Daily Bolus of LR: VP Shunts

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February 8, 2011 by dailybolusoflr

The Ventriculo-Peritoneal (VP) shunt is small tubing that is placed inside the brain’s ventricle and tunneled underneath the skin to the peritoneum.  The purpose of the VP shunt is to reduce the amount of cerebral spinal fluid in the brain by draining it into the peritoneal space.

 

VP shunt malfunctions or infections are the most common complications of VP shunt placement. 

 

Shunt blockage is the most common. 

·         When palpating the ventricular chamber, difficulty compressing can indicate a distal obstruction while refill in >3 seconds can indicate a proximal obstruction.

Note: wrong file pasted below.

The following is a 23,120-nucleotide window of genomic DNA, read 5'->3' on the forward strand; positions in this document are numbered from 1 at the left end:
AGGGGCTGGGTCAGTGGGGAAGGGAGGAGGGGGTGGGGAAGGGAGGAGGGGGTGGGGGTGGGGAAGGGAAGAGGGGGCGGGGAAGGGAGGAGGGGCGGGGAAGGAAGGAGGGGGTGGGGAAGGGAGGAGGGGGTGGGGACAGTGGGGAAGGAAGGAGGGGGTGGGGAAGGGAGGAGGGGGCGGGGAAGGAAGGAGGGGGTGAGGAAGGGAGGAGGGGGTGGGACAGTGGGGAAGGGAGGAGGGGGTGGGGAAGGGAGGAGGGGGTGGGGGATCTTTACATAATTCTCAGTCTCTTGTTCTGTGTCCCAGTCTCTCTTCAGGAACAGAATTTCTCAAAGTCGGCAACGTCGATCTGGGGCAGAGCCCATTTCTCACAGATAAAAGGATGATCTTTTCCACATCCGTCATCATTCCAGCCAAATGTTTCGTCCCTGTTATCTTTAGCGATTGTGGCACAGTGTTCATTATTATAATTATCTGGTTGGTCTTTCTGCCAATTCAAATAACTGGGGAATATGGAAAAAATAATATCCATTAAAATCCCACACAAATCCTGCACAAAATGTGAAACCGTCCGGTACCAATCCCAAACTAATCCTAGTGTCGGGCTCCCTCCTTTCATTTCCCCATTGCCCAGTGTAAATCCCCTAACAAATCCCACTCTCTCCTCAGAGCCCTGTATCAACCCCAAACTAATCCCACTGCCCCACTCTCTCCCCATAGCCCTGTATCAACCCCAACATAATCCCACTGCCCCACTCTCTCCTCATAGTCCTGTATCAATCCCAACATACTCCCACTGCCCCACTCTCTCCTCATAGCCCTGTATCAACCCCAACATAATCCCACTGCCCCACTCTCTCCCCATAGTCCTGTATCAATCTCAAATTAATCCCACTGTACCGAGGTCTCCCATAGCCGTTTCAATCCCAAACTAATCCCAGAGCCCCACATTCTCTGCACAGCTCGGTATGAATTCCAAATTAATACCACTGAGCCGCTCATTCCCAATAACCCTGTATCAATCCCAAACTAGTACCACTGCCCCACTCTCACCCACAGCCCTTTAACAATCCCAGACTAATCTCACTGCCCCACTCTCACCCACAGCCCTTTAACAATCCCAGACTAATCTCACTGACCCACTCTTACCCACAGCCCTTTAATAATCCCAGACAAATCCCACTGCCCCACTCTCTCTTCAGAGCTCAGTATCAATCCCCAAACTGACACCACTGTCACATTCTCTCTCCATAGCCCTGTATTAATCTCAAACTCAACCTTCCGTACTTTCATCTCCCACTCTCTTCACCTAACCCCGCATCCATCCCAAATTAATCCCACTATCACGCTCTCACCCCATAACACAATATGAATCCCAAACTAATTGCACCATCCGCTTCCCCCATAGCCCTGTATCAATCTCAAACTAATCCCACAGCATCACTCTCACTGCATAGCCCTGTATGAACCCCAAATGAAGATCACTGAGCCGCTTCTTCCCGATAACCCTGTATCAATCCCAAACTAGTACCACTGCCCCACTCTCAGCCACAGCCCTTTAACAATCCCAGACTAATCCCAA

·         However, up to 40% of obstructions can feel normal to palpation yet still be obstructed, making this an inaccurate physical exam finding.

 

Shunt infections may not present classically with fever and meningismus.

 

Both infection and blockage frequently present with nonspecific symptoms such as:

·         headache

·         nausea/vomiting

·         abdominal pain

·         irritability

·         lethargy

·         coma

·         NOTE: a classic finding in infants is a downward deviation of gaze

 

The appropriate initial work up includes:

·         CT head to evaluate for CSF obstruction or ventriculitis

·         shunt series to evaluate kinks or breaks in the VP shunt tubing

·         shunt tap to evaluate for infection

 

 

Ann-Christine Duhaime.  Evaluation and Management of Shunt Infections in Children with Hydrocephalus.  Clin Pediatr. 2006: 45; 705

 

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